Monday, June 25, 2012

Kids' Last Day: The Titanic Exhibit At The Henry Ford


Me, JD and a last minute Ellis on the Grand staircase of the Titanic.

 We got up at the crack of dawn. Though my back and legs were still killing me from my efforts to make a young and fun impression on my grandkids over the last two weeks, I was going to go the the Henry Ford Museum at Greenfield Village come hell or highwater. The place opened at nine thirty. I figured we had to get there early while my legs had the get-up-and-got. We got there at ten thirty. Not a bad time considering six people, two of them the age who can never find their shoes, had to dress, eat and find their way to the car. Our destination was The Titanic Exhibition. Who would think that kids ages 12 and 10 would be so intent upon seeing the treasurers from a ship that sank so very long ago? Not me. I would have been okay with spending the day at the "pond."

The Henry Ford Museum was spectacular. Huge. The Titanic was a "traveling exhibition." in just a small section of the museum, which is dedicated to vehicles--trains, planes and automobiles (of course). I was restricted from taking my own photographs in the Titanic section; they wanted to make some money beyond the $150 we paid for admission. In spite of Honey's objections, I couldn't resist the additional cost of a photo on a replica of the grand staircase. After all, the staircase was the most outstanding work of craftsmanship on the great ship that sunk like a rock. And I didn't get up and get dressed and get out so early in the morning to not get the key photo of our excursion! Honey's a funny guy.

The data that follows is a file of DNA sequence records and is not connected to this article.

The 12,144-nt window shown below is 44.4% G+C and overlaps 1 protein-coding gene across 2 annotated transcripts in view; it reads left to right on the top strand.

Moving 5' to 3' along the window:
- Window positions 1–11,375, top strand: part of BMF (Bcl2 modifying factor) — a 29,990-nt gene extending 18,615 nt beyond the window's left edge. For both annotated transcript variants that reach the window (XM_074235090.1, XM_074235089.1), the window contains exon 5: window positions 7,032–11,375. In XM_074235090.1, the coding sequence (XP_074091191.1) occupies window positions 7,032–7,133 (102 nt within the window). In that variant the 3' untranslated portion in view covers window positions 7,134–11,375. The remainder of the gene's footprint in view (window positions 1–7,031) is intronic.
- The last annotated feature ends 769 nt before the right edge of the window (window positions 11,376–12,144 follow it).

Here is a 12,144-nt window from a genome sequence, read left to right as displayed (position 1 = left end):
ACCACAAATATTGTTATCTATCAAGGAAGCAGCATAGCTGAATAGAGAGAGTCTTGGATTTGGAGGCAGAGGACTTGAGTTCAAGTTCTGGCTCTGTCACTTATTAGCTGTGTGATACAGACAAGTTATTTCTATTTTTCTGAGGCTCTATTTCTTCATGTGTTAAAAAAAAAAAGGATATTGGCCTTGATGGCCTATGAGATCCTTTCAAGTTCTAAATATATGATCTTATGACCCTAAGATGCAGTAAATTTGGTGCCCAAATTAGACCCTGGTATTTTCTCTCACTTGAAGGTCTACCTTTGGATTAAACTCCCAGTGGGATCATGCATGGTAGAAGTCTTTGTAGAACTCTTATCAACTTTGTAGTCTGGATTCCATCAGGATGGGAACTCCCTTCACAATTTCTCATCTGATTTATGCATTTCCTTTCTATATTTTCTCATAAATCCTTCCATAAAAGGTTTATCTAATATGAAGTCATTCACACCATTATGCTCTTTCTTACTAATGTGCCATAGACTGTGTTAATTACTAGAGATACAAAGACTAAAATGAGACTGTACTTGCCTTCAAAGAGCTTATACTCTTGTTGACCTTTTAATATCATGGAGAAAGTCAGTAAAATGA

The photograph behind Jon's head is of the actual boarding of the Titanic.
Could one of those ladies in those grand hats been Maria? Maybe.
One of the most interesting things the museum did with this exhibition was to give every exhibition sightseer a boarding pass that bore the name of someone who had actually been on the ship.  I was Mrs. Victor de Satode Penasco (Maria). I was 17 years old, from Madrid, Spain. Victor and I were newlyweds on our two year long honeymoon.  In Paris, we had decided to extend our trip and travel on the Titanic to NewYork and back in spite of warnings from Victor's Mom that going on a ship on your honeymoon was bad luck. We were traveling in first class along with the Guggenheims, Asters and Straus'.  Victor was very wealthy.

Poor Ellis was in third class. He was Mr. Edward Ryan from Ballinareen, County Tipperary, Ireland. He was immigrating to Troy, New York where his sister lived; he hoped to find work there.

Charles Lindberge's plane that was the first solo flight from
New York to Paris in 1927. It was a single engine plane.